An eye-opening experience

Kodiak NYO athlete Peter Pletnikoff gets carried by Anthony Abell, left, and Sam Tuckfield in the wrist carry event during a practice last week in the Kodiak High School gym. (Derek Clarkston photo)

Today, the majority of Kodiak’s Native Youth Olympics (NYO) team will get a taste of what NYO is all about.

The team of nine athletes will be representing Kodiak High School at the NYO games in Anchorage that run through Sunday.

This is the first time in several years that Kodiak has sent a team. The athletes have had nine weeks to prepare themselves for the next three days.

“This was new,” Kodiak NYO coach Matt Neagley said. “It was an eye-opening experience recognizing that these events are difficult, that these events are sometimes uncomfortable, and learning the stories with these events.”

Sophomore co-captain Khasity Condello, however, was very familiar with her events — the Alaska high kick, the one-hand reach and the one-foot high kick.

Her mother and her stepfather, who is an assistant coach on the team, both competed in NYO. Condello also had experience competing in NYO in Seward before she moved to Kodiak.

She was glad Kodiak fielded a NYO team this year.

“I did it before and had a feel for it and wanted to do it again,” said Condello, whose favorite event is the one-foot high kick because it is the least painful.

The team voted Condello as a captain.

“She is a quiet leader — a leader by example,” Neagley said. “She really drives herself to be the best … she has her eye not just on this season, but the upcoming season, and is going to put in a dedicated effort to be a top Alaskan competitor.”

Kodiak’s other captain is Peter Pletnikoff, one of two seniors on the team. Unlike his fellow captain, he had never competed in NYO prior to this year. In fact, if it weren’t for the urging of Neagley and a few teammates he would still be on the KHS track team.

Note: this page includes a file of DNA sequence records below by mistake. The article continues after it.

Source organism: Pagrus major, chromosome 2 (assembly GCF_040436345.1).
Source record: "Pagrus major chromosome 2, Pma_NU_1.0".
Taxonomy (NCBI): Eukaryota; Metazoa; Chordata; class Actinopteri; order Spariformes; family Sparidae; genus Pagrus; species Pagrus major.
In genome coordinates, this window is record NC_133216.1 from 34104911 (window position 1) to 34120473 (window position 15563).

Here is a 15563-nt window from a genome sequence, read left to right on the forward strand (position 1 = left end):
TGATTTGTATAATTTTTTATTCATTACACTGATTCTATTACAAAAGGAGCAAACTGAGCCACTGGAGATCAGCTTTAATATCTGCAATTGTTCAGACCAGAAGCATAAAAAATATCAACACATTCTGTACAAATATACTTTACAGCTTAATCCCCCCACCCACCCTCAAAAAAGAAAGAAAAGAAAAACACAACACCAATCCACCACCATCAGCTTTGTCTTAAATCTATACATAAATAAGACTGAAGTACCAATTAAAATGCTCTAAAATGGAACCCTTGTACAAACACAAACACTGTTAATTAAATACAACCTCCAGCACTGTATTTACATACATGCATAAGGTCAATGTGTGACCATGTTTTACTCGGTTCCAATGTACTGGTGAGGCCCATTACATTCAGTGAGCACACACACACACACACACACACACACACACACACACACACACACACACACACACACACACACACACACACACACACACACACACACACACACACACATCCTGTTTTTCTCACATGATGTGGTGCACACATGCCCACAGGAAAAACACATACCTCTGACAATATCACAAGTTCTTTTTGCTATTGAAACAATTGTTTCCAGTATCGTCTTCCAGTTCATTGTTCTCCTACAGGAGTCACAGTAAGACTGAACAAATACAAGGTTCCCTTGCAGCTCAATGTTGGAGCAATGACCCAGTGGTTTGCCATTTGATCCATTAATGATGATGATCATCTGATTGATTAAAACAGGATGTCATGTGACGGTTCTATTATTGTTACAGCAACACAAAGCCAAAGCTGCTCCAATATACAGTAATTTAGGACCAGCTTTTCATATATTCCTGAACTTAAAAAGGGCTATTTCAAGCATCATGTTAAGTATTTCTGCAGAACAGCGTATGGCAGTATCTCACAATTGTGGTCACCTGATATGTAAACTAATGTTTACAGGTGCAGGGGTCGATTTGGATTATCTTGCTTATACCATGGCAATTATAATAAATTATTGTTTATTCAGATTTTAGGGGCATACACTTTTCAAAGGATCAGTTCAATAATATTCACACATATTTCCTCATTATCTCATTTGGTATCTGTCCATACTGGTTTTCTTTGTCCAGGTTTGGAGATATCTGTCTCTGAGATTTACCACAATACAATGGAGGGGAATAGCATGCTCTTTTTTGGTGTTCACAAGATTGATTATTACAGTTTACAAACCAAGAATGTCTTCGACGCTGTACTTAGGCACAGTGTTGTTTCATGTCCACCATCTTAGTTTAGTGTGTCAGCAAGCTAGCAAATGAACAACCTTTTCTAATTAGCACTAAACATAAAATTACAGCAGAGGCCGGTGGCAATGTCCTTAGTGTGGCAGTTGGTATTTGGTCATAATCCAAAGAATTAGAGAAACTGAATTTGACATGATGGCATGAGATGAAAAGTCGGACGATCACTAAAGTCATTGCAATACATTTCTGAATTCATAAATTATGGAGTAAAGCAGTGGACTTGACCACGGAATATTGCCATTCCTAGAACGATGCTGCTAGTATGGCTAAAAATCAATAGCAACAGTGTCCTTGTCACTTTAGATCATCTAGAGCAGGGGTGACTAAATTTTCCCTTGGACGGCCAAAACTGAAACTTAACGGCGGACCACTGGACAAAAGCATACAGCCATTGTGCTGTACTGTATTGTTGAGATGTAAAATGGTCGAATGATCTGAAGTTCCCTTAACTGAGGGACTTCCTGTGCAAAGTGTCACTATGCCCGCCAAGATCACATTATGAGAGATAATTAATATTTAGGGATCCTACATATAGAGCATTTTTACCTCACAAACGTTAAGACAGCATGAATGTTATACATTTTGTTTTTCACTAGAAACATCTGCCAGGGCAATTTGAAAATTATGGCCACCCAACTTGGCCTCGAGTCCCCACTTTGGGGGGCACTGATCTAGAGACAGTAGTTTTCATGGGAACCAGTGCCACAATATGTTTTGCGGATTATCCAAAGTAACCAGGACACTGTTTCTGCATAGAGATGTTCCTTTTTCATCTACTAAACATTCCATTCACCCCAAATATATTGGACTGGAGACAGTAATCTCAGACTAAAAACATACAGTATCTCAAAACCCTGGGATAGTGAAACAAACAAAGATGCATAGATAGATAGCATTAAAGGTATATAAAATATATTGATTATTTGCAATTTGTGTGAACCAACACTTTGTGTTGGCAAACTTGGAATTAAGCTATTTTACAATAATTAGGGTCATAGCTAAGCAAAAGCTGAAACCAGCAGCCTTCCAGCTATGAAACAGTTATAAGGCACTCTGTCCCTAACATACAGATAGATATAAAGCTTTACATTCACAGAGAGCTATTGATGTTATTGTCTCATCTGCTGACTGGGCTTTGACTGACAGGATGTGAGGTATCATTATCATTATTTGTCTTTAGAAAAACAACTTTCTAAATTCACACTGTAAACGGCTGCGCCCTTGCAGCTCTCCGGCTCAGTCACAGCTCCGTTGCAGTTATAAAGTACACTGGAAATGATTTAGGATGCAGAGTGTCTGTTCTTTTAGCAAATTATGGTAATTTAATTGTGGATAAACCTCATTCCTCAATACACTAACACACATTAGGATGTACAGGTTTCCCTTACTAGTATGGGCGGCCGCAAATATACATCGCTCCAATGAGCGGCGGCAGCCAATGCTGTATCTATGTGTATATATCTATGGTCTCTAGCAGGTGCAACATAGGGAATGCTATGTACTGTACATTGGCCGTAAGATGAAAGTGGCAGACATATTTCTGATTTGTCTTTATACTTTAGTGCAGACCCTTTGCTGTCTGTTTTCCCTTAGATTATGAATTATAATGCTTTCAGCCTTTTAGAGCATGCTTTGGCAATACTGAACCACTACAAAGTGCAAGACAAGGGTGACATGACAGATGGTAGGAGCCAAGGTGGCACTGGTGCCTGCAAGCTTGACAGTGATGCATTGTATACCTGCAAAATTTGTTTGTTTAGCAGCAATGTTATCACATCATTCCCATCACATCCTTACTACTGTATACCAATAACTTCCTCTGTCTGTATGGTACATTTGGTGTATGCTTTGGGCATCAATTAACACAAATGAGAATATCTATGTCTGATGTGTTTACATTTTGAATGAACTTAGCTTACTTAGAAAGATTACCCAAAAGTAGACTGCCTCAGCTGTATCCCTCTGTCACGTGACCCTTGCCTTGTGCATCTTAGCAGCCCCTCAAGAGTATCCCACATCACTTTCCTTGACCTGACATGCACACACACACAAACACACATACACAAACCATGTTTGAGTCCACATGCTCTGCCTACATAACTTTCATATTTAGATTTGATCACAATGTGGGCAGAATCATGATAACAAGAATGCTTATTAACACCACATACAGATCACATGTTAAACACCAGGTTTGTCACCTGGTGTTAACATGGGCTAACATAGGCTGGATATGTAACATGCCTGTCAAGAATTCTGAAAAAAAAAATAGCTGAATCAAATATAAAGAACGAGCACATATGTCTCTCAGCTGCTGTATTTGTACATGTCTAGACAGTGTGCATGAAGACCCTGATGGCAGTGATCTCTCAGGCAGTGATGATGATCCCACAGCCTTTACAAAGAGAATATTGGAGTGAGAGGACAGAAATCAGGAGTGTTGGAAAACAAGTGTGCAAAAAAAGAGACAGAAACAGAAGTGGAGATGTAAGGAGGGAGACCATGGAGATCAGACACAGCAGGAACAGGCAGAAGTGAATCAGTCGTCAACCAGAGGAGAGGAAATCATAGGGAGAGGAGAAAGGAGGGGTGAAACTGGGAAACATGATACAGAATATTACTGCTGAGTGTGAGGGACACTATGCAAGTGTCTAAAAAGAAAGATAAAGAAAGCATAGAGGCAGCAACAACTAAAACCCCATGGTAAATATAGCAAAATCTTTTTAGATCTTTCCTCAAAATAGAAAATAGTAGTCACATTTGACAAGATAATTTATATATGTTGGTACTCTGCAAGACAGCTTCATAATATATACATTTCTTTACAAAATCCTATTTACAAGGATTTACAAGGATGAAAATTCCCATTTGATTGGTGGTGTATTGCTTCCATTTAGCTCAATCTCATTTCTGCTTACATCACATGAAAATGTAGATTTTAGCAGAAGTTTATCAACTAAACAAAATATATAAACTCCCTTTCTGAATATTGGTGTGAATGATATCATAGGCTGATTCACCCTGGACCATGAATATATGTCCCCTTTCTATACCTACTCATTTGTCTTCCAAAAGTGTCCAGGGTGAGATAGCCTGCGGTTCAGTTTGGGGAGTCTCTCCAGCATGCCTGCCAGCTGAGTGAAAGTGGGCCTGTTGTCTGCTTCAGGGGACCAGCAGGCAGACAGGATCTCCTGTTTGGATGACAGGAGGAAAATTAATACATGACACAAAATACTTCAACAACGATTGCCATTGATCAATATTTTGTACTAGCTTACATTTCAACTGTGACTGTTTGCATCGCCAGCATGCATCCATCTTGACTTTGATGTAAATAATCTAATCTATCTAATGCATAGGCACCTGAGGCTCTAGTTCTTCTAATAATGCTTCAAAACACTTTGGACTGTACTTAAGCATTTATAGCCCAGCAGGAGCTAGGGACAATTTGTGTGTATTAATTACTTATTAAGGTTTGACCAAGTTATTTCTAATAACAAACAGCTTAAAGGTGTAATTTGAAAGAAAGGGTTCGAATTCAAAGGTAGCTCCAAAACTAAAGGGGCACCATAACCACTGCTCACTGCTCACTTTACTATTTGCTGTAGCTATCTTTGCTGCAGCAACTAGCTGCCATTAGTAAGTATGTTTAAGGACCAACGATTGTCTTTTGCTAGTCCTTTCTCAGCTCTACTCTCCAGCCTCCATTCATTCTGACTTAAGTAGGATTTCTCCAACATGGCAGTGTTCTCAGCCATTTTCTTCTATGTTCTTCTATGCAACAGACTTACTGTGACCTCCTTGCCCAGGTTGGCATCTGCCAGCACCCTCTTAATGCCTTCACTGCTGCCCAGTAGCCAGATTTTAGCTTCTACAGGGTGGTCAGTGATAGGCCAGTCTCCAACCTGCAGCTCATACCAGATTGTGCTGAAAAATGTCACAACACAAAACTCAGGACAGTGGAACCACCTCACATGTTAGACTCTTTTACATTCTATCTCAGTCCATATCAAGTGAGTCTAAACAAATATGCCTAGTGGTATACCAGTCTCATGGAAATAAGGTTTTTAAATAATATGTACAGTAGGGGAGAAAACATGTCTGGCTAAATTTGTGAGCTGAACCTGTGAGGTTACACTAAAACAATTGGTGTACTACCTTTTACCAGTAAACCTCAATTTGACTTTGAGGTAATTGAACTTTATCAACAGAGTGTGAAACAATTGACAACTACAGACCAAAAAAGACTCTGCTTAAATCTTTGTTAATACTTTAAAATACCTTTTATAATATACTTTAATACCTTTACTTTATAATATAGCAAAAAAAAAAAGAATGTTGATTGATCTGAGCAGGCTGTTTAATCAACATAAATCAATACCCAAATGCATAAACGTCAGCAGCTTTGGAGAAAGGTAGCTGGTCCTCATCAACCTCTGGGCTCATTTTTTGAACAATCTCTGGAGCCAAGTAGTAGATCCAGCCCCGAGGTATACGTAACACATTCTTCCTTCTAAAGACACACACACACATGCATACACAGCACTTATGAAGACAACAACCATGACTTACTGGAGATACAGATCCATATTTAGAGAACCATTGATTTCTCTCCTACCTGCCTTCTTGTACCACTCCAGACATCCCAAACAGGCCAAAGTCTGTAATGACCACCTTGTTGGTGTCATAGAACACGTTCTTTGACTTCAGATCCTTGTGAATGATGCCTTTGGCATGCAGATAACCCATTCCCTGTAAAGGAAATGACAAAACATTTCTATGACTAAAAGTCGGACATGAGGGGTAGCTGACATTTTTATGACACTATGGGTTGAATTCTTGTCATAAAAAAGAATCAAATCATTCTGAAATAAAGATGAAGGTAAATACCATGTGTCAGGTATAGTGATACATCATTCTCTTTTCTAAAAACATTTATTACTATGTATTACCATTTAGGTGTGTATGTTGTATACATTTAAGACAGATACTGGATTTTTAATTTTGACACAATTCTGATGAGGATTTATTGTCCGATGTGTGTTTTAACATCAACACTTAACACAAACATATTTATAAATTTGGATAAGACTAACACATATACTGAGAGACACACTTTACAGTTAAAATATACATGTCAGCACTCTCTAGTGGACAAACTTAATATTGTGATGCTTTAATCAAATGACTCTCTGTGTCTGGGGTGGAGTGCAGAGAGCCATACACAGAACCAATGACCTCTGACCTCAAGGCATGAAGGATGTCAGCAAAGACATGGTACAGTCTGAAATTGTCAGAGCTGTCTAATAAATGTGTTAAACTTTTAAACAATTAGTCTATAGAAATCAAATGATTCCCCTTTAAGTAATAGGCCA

“I decided to get out of the groove and do something new,” Pletnikoff said.

He is glad he joined NYO, because it has taught him teamwork and sportsmanship.

He is the only Kodiak athlete competing in five events — the kneel jump, wrist carry, one-hand reach, Indian stick pull and seal hop. He said that it helps to get through the event quickly and smoothly.

“It is just mental,” Pletnikoff said. “If you don’t have the strength in your mind to do it, you have no shot at succeeding.”

Pletnikoff was chosen to be captain by the three-person coaching staff because he is a driven athlete.

“In practice he is pushing himself,” Neagley said. “He doesn’t need people to watch over his shoulder to succeed in making those efforts … his improvement has been really impressive and his fitness shines when it comes to a lot of these events.”

Neagley knows the competition in Anchorage will be tough, considering this is a new team competing against teams that train year-round for NYO.

“Our expectations going in, as in where we will place, are minimal,” Neagley said. “Our expectations of how we will represent Kodiak through sportsmanship, through effort and through the approach that we take to each and all of our events we will seek to be second to none.”

The remainder of the team consists of senior Casey Dinnocenzo, junior Brandy Berg, sophomores Larissa Holmes, Tatiana Yakanak and Taylor Heflin, and freshmen Sam Tuckfield and Samantha Heglin.

Karluk is also sending a team to Anchorage.

Mirror writer Derek Clarkston can be reached via e-mail at sports@kodiakdailymirror.com.

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